“At the half, the United States have the lead!” So declares Arlo White, NBC’s British commentator, during the women’s football final game of the London Olympics. We arrived home to Tennessee only a little while ago from England , and though we had to miss yesterday’s amazing overtime US-Canada match, we did manage to catch the game today against Japan at Wembley Stadium.
It was just over a week ago that I took the boys to Wembley to watch the British women’s team beat Brazil, and it is a spectacular venue. While we were there, my younger son pointed out to me that, with so many people taking photographs, the place just seemed to sparkle. Wembley is indeed “the spiritual home of English football,” as Arlo says.
Arlo—now, is he a soccer announcer, or a football presenter? It all depends, I know, on who’s asking. You say tomato, I say tom-ah-to, yadda yadda. And yet, the expression “The United States have the lead,” using the plural verb instead of the singular, is somehow grating to me. “No American would say that,” my wife remarks during the half-time break, just before one of the American color commentators goes ahead and does just that. We agree that, in all likelihood, he’s just displaying the usual American insecurity before the English in all things grammatical. Either that, or he’s being pedantic.
“United States have” is really no more than an idiomatic difference, a Britishism like “trousers’ or “lorry” without any real semantic significance, right? “England and America are two countries separated by the same language,” as George Bernard Shaw (or Oscar Wilde?) once jokingly said. What else is there to make of it?
Perhaps nothing. But still, I’m back home in Sewanee, as I’ve mentioned, where I am suffering from some shock of cultural re-entry and even more jet-lag. Suddenly, it occurs to me that there is a reason why “the United States have” is sticking in my craw. To be in the South again is to be in the only part of the county where the idea of the States as a collective whole has seriously been challenged.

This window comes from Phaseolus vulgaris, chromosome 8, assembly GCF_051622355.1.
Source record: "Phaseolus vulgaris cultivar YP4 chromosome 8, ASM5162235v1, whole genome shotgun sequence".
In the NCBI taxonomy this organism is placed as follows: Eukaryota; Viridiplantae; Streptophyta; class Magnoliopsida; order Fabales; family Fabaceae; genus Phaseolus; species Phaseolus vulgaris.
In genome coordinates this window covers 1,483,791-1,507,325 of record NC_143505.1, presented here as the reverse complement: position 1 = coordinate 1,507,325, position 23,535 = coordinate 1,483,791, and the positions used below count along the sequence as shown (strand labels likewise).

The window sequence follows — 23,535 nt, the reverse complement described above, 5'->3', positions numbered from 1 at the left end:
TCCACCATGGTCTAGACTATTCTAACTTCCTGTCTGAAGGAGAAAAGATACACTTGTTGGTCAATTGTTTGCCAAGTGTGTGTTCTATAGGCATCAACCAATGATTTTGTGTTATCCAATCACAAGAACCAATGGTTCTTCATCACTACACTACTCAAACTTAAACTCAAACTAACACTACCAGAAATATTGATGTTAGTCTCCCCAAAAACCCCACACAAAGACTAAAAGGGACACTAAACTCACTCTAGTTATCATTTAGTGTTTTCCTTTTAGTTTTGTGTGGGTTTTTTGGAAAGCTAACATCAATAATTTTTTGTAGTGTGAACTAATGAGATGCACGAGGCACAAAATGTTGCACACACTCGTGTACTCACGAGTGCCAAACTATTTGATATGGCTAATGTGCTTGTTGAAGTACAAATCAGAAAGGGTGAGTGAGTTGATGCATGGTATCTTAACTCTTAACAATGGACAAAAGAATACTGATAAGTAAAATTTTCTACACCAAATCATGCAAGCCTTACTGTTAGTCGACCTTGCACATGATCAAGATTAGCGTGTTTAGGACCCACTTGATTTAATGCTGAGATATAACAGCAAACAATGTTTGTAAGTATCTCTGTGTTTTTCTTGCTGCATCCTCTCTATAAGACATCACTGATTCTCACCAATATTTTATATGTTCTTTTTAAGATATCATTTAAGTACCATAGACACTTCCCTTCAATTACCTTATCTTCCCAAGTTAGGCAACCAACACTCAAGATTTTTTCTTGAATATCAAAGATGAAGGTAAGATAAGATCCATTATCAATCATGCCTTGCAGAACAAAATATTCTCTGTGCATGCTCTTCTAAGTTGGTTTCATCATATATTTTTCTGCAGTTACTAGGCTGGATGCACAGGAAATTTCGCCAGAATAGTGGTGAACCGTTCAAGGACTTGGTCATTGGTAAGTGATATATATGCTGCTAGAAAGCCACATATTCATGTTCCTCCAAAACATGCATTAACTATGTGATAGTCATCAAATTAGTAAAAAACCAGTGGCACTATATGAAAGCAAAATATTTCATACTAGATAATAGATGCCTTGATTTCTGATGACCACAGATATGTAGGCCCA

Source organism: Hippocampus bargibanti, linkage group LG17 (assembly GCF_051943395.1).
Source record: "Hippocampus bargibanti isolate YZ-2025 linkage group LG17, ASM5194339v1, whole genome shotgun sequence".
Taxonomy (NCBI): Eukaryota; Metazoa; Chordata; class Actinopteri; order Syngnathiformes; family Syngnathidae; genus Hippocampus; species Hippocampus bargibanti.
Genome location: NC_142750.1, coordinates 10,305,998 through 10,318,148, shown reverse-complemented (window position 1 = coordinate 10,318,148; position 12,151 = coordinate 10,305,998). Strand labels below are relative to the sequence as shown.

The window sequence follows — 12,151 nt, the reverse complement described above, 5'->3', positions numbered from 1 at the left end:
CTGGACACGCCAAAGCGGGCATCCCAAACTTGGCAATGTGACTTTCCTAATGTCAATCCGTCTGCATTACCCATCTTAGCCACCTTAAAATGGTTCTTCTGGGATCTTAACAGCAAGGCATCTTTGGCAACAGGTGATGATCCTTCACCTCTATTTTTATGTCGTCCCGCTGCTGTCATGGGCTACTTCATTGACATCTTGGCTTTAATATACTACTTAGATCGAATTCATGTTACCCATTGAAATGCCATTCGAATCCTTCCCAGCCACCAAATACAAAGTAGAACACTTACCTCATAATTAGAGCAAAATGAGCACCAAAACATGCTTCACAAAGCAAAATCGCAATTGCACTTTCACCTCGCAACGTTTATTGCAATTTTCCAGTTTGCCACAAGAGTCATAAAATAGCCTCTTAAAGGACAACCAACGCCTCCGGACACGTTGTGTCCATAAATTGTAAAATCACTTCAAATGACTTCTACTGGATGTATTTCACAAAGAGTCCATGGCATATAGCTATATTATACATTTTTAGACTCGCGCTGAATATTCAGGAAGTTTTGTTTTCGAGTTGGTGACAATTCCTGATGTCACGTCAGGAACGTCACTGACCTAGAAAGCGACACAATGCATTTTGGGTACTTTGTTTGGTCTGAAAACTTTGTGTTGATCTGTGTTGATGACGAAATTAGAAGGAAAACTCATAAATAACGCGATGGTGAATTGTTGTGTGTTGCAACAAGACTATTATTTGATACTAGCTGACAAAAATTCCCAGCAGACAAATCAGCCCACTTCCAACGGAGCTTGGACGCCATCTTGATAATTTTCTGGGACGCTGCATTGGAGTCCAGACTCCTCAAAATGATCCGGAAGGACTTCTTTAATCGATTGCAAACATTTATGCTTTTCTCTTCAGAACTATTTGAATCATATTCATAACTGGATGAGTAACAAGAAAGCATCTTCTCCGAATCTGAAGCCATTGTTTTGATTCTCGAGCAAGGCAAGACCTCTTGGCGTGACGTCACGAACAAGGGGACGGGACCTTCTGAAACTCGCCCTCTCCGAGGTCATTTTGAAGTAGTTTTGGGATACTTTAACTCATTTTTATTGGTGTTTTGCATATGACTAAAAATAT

As you may know from my profile page, I teach Latin and Greek here at the University of the South. Among my predecessors is probably the greatest American classicist ever, Basil Lanneau Gildersleeve, who taught summer school here in the 1880s. Gildersleeve went on to found the American Journal of Philology, was among the founding faculty of Johns Hopkins University, and authored the standard handbook of Latin grammar.
But what’s of immediate interest here is that Gildersleeve was a Southerner, and during the Civil War, fought for the Confederacy (during the summers, mind you, when he was teaching Greek at the University of Virginia). He remained a dedicated Confederate till his death in the 1920s, writing a few powerful essays on the topic (“A Southerner in the Peloponnesian War” is the best of them, in case you’re interested.) In another essay, Gildersleeve offered this critical insight: “It was a point of grammatical concord that was at the bottom of the Civil War— ‘United States are,’ said one, ‘United States is,’ said another.” (“The Channels of Life,” in Hellas and Hesperia, p. 16).
You don’t have to like Gildersleeve, but you have to hand it to him here, because, in a nutshell, this is it. The idea of the United States as a disparate group rather than a collective whole doesn’t sound right to American ears, for the simple reason that it in fact isn’t right. The matter was settled a long time ago, over issues a lot more serious than the niceties of grammar, but there you have it. The United States is a single country, not a group of states. E pluribus unum, n’est-ce pas? And now that the U.S. women have won the gold medal in
football soccer, it seems a good time to celebrate that fact. USA! We’re (#) 1!